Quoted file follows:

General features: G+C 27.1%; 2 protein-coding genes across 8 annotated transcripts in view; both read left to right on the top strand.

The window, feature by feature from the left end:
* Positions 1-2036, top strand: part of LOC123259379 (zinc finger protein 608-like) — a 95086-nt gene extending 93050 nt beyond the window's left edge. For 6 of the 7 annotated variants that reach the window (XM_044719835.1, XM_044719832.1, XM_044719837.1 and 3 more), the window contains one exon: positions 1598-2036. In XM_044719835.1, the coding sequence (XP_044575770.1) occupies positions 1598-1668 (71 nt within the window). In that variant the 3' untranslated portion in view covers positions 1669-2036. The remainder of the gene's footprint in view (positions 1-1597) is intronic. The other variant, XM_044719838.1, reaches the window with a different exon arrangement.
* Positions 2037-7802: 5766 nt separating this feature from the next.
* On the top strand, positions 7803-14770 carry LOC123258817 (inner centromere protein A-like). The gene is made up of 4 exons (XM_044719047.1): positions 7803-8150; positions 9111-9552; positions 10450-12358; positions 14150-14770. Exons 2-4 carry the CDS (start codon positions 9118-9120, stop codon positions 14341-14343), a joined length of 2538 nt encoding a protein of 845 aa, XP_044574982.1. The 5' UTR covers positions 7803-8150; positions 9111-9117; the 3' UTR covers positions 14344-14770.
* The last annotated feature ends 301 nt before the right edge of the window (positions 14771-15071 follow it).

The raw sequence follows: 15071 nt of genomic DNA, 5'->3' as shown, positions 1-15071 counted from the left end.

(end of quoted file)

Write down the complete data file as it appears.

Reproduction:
General features: G+C 27.1%; 2 protein-coding genes across 8 annotated transcripts in view; both read left to right on the top strand.

The window, feature by feature from the left end:
* Positions 1-2036, top strand: part of LOC123259379 (zinc finger protein 608-like) — a 95086-nt gene extending 93050 nt beyond the window's left edge. For 6 of the 7 annotated variants that reach the window (XM_044719835.1, XM_044719832.1, XM_044719837.1 and 3 more), the window contains one exon: positions 1598-2036. In XM_044719835.1, the coding sequence (XP_044575770.1) occupies positions 1598-1668 (71 nt within the window). In that variant the 3' untranslated portion in view covers positions 1669-2036. The remainder of the gene's footprint in view (positions 1-1597) is intronic. The other variant, XM_044719838.1, reaches the window with a different exon arrangement.
* Positions 2037-7802: 5766 nt separating this feature from the next.
* On the top strand, positions 7803-14770 carry LOC123258817 (inner centromere protein A-like). The gene is made up of 4 exons (XM_044719047.1): positions 7803-8150; positions 9111-9552; positions 10450-12358; positions 14150-14770. Exons 2-4 carry the CDS (start codon positions 9118-9120, stop codon positions 14341-14343), a joined length of 2538 nt encoding a protein of 845 aa, XP_044574982.1. The 5' UTR covers positions 7803-8150; positions 9111-9117; the 3' UTR covers positions 14344-14770.
* The last annotated feature ends 301 nt before the right edge of the window (positions 14771-15071 follow it).

The raw sequence follows: 15071 nt of genomic DNA, 5'->3' as shown, positions 1-15071 counted from the left end.